Evanston Academy Students Ready to Explore Careers


Principal Stacey Hill-Simmons cut the ribbon with student representatives from various grades, preschool teacher Amy Graff and Evanston Community Council president Anzora Adkins.

“What’s a typical day like on your job?”

“Did you know you were going to be doing this when you were my age?”

“What do students enjoy most about your college?”

These were some of the questions you could overhear students ask community partners at the Evanston Academy back-to-school event. In addition to officially kicking off the school’s new Vision 2020 program, Career Awareness and Exploration, families and students could network with professionals and representatives from more than 15 businesses and colleges to learn about what they do.

“We want our students to leave Cincinnati Public Schools ready to do something that they love and that they can pursue to support themselves,” said Principal Stacey Hill-Simmons in her remarks during the ribbon-cutting ceremony. “In order to do that we have to put in front of them a wide variety of options so they can make the most informed decision.” 

Evanston Academy is one of six schools launching a new specialized program for the 2018-19 academic year through CPS’ Vision 2020: My Tomorrow initiative. The Career Awareness and Exploration program allows students from grades PreK-6 to learn about potential career pathways across four categories — health care, human services, arts and communications, and STEM (science, technology, engineering, mathematics). Students will work on projects related to different careers and have access to mentors, job shadowing experiences and other resources to kick-start their future plans.

The back-to-school event was set up like a career expo not unlike the one many CPS students experience in their junior year of high school. Brittany Cousins, career-based learning curriculum manager at CPS, said the intentional setting was to help students get used to an environment in which they’ll have to engage in conversation, oftentimes introducing themselves to professionals they don’t know.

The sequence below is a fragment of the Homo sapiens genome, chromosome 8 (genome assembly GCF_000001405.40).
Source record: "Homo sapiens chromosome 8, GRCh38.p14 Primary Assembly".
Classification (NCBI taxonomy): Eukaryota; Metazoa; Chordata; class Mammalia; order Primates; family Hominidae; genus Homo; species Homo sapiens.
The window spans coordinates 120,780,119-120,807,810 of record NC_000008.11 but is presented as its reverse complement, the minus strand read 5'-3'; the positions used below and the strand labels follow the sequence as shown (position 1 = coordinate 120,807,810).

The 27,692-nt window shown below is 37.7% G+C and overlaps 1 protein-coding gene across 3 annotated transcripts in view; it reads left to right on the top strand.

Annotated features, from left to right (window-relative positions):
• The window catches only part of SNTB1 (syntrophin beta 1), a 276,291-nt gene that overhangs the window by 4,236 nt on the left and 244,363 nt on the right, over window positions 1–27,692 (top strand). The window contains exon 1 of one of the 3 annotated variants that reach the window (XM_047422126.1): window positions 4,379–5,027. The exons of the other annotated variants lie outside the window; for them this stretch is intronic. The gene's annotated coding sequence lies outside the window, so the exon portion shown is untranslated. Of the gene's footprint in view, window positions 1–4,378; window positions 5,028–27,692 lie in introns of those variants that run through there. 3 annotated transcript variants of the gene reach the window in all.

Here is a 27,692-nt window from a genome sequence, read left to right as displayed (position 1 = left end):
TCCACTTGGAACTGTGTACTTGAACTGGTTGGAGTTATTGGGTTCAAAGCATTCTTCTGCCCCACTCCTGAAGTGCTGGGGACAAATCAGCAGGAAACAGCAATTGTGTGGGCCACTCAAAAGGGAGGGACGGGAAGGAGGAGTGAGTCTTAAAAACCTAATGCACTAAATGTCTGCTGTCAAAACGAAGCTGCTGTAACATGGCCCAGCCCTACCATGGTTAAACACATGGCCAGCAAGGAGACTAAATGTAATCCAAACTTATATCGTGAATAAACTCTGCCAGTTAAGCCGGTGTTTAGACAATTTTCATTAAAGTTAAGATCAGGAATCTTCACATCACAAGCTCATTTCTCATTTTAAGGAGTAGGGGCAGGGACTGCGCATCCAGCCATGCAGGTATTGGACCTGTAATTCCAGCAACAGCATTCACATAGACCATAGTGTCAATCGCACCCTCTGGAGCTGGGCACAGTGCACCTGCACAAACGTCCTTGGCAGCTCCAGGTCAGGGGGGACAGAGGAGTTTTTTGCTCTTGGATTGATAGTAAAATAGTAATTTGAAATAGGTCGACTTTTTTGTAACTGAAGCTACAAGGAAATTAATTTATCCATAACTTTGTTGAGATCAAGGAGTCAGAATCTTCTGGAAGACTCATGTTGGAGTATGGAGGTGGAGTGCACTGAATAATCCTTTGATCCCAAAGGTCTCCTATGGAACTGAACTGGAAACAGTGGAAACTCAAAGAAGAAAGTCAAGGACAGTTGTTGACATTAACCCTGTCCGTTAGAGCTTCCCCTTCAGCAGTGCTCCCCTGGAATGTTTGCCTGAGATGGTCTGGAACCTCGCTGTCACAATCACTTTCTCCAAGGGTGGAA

“Networking can be intimidating,” said Cousins, career employment manager at CPS. “But with practice, and especially with starting early, it will be second nature to them no matter what they pursue.”

Evanston Academy has many strong community partnerships that help with academic and after-school initiatives throughout the year. Partners present at the back-to-school event included:

  • Cincinnati State Technical and Community College
  • Cincinnati Youth Collaborative
  • Evanston Community Council
  • Evanston Recreation Center
  • Hilton Garden Inn
  • Kenwood Rehabilitation Services
  • King Studios Traveling Suitcases
  • Lighthouse Youth Services
  • Mom Day Care Services
  • Vettikkal, engineer, and Ann Vettikkal, book author
  • Nike Factory Store Outlet
  • Peggy’s Precious Angels Daycare and Learning Center
  • The Heart Institute of Cincinnati Children’s Hospital and Medical Center
  • Western & Southern
  • Xavier University

Keep up with Evanston Academy and the many ways they prepare students for the “3E’s” (Enrolled, Enlisted, Employed) at evanstonacademy.cps-k12.org.


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